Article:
Saving for retirement is something most people put off to the last minute, often as an afterthought. Trying to put money away today in the hopes you’ll have enough to retire on comfortably, at some point, seems like a waste of time and effort for many.
However, retirement saving doesn’t have to be a chore. In fact, you can retire quite comfortably just by saving a few pounds every week, as long as you start saving early on in your career.
Unfortunately, most savers make one fundamental mistake when saving for retirement, which can upset your retirement plans for good.
A big mistake
You might not believe it, but one of the biggest mistakes is… not taking enough risk. This may seem counterintuitive. After all, if you’re saving for the future, it seems sensible to take as little risk as possible and make sure you have enough money to retire when the time comes.
However, leaving all your money in cash is actually more risky than investing it. The reason why is, today, the rate of interest you’ll be able to receive on your cash savings is below the rate of inflation. Therefore, the purchasing power of your money will be eroded over time.
A strategy that’s too risk-averse also means you have to save more over the long term. Indeed, according to my calculations, a saver would have to contribute £400 a month, or £4,800 a year, to build a pension pot of £220,000 over three decades. That’s assuming an average annual interest rate of 2%, which is more than you would receive on most savings accounts today. This also assumes the government adds an additional 20% on any SIPP contributions to take the total yearly contribution up to £6,000.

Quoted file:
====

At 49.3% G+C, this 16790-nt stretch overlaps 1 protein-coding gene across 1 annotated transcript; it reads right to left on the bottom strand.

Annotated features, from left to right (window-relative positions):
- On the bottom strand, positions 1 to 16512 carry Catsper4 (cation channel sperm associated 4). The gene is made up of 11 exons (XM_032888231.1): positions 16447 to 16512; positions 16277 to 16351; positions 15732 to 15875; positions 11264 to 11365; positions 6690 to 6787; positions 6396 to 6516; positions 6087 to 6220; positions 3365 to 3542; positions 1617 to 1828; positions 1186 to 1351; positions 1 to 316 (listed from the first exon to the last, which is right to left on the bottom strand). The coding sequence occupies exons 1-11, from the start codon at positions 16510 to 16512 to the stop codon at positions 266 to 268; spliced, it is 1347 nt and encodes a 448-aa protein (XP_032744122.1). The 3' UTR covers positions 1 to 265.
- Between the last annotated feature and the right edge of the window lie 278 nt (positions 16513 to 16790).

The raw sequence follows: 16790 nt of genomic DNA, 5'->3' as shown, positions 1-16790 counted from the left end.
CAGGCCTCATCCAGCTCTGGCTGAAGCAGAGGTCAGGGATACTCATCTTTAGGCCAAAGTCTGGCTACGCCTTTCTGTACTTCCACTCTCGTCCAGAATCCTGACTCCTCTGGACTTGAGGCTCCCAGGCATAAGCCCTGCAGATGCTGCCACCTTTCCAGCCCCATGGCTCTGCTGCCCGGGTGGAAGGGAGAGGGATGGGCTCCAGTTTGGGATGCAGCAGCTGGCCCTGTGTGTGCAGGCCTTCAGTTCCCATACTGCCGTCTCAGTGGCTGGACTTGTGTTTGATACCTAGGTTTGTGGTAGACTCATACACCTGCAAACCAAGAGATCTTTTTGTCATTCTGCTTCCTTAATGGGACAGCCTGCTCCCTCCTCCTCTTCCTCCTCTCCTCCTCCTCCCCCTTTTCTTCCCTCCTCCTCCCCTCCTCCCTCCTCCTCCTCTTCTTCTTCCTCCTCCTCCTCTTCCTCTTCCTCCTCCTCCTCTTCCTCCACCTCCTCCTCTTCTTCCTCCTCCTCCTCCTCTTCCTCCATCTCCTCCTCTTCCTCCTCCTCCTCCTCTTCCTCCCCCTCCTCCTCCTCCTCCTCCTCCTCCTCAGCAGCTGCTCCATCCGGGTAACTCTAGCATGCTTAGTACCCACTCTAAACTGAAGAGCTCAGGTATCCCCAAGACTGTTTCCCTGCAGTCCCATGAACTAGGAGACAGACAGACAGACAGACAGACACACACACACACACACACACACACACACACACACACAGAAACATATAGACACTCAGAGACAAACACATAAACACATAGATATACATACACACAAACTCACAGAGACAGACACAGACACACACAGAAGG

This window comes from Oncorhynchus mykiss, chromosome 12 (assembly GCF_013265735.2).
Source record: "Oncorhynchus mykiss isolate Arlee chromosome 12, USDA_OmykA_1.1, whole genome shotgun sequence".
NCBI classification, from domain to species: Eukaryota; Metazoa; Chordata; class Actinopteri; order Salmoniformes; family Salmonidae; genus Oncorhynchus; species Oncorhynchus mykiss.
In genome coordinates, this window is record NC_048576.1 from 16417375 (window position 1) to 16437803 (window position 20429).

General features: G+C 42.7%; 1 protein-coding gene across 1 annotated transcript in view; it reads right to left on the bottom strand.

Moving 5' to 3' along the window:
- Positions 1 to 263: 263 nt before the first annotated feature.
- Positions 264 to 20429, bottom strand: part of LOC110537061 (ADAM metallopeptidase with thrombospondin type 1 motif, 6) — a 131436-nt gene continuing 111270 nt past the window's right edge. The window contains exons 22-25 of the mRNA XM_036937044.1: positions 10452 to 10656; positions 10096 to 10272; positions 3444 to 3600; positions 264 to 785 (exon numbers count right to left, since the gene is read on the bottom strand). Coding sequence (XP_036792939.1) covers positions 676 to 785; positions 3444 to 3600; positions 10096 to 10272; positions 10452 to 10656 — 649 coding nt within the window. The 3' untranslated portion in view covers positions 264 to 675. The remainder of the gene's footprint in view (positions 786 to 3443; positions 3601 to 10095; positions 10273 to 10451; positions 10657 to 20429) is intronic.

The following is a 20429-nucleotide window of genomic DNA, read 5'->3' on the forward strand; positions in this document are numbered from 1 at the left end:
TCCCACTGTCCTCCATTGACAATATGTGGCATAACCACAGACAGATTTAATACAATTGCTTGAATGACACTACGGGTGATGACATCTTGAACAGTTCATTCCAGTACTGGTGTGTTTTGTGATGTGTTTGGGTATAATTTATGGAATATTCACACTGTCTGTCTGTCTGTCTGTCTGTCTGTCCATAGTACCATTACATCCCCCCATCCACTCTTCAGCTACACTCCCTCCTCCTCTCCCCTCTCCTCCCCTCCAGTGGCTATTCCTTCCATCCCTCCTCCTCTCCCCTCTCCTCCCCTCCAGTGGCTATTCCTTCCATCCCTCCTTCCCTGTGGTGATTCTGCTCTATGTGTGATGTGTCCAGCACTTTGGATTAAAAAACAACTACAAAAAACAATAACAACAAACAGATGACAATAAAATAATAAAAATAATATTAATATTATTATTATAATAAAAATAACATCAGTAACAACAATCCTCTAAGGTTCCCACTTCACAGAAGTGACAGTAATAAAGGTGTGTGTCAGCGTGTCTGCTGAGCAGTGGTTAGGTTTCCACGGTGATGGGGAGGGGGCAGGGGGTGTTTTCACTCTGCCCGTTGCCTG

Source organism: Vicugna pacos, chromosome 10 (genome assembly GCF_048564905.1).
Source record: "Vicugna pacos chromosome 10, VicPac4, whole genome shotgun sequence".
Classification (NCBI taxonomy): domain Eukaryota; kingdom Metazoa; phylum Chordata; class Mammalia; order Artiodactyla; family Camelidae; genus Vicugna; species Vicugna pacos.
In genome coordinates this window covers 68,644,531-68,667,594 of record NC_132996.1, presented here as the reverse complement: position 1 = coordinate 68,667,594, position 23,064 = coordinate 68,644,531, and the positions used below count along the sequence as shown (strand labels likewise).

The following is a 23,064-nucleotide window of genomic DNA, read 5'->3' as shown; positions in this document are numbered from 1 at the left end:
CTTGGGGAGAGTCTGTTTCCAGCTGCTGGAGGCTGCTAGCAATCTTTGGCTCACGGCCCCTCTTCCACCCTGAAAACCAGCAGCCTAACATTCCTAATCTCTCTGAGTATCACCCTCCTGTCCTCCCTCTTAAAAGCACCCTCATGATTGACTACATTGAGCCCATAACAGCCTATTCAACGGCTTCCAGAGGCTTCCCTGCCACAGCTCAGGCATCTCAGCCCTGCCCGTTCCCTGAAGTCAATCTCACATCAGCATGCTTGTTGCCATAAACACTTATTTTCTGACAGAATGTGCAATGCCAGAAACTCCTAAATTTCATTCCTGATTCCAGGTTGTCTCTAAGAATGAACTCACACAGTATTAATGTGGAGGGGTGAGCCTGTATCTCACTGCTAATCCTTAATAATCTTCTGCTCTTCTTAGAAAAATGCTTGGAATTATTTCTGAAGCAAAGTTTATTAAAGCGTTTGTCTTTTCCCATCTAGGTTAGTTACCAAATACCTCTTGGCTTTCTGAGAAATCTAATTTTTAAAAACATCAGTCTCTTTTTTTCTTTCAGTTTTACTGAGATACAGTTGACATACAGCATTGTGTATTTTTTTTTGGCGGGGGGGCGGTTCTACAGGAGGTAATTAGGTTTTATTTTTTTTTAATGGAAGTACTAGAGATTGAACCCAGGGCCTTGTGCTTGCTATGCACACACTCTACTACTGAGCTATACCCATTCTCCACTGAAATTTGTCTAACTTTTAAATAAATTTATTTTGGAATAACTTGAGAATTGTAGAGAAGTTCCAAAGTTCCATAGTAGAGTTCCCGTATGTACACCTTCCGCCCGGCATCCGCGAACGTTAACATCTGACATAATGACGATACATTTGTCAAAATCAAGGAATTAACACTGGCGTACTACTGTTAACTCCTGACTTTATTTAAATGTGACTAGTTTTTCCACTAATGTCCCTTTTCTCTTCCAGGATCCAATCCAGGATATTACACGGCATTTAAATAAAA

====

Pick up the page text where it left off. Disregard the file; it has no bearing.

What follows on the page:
By comparison, a saver who invests in a low-cost FTSE 100 tracker fund would need to deposit just £33.23 a week to build a pension pot of the same value over the same time frame, according to my numbers.
Easier to save
The reason why it’s so much easier to save for the future when you invest your money is because of the power of compound interest. Most cash savings accounts on the market today offer interest rates of 2%, or less. Meanwhile, over the past decade, the FTSE 100 has produced an average annual return for investors of 10%. This extra 8% a year makes all the difference.
So the biggest mistake you can make when saving for the future is being too cautious when it comes to choosing where you want to invest your money.
The good news is, there’s currently a range of potential investments and investment accounts you can use to make this process easier. And there’s no need to be held to ransom by the low-interest rates offered by the banks.
Rupert Hargreaves owns no share mentioned. The Motley Fool UK has no position in any of the shares mentioned. Views expressed on the companies mentioned in this article are those of the writer and therefore may differ from the official recommendations we make in our subscription services such as Share Advisor, Hidden Winners and Pro. Here at The Motley Fool we believe that considering a diverse range of insights makes us better investors.